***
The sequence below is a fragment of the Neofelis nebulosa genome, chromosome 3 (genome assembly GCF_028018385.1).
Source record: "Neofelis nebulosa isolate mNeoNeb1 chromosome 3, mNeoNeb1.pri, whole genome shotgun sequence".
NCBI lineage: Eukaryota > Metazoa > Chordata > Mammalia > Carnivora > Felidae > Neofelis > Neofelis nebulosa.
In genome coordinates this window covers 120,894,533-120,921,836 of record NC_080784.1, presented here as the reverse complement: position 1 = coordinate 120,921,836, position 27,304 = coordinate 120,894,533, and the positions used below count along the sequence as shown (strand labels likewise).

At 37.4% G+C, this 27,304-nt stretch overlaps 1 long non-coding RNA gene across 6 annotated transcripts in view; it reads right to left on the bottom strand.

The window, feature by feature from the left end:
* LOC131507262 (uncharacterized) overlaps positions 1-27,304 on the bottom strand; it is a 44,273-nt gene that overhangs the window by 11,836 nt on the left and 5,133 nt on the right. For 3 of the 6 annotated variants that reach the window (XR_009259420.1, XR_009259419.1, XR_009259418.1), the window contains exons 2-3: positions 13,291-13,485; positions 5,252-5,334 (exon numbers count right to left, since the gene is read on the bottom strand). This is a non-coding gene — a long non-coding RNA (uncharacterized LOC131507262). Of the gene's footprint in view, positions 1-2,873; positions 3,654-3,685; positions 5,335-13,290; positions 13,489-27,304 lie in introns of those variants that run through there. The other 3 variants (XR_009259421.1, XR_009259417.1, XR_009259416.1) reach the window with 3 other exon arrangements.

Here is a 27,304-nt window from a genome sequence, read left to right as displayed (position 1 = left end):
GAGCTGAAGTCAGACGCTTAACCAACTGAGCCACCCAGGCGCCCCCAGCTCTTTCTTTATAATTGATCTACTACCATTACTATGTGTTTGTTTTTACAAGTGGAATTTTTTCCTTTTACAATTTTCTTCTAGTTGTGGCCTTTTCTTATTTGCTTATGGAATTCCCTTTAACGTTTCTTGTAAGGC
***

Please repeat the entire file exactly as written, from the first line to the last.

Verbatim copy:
The sequence below is a fragment of the Neofelis nebulosa genome, chromosome 3 (genome assembly GCF_028018385.1).
Source record: "Neofelis nebulosa isolate mNeoNeb1 chromosome 3, mNeoNeb1.pri, whole genome shotgun sequence".
NCBI lineage: Eukaryota > Metazoa > Chordata > Mammalia > Carnivora > Felidae > Neofelis > Neofelis nebulosa.
In genome coordinates this window covers 120,894,533-120,921,836 of record NC_080784.1, presented here as the reverse complement: position 1 = coordinate 120,921,836, position 27,304 = coordinate 120,894,533, and the positions used below count along the sequence as shown (strand labels likewise).

At 37.4% G+C, this 27,304-nt stretch overlaps 1 long non-coding RNA gene across 6 annotated transcripts in view; it reads right to left on the bottom strand.

The window, feature by feature from the left end:
* LOC131507262 (uncharacterized) overlaps positions 1-27,304 on the bottom strand; it is a 44,273-nt gene that overhangs the window by 11,836 nt on the left and 5,133 nt on the right. For 3 of the 6 annotated variants that reach the window (XR_009259420.1, XR_009259419.1, XR_009259418.1), the window contains exons 2-3: positions 13,291-13,485; positions 5,252-5,334 (exon numbers count right to left, since the gene is read on the bottom strand). This is a non-coding gene — a long non-coding RNA (uncharacterized LOC131507262). Of the gene's footprint in view, positions 1-2,873; positions 3,654-3,685; positions 5,335-13,290; positions 13,489-27,304 lie in introns of those variants that run through there. The other 3 variants (XR_009259421.1, XR_009259417.1, XR_009259416.1) reach the window with 3 other exon arrangements.

Here is a 27,304-nt window from a genome sequence, read left to right as displayed (position 1 = left end):
GAGCTGAAGTCAGACGCTTAACCAACTGAGCCACCCAGGCGCCCCCAGCTCTTTCTTTATAATTGATCTACTACCATTACTATGTGTTTGTTTTTACAAGTGGAATTTTTTCCTTTTACAATTTTCTTCTAGTTGTGGCCTTTTCTTATTTGCTTATGGAATTCCCTTTAACGTTTCTTGTAAGGC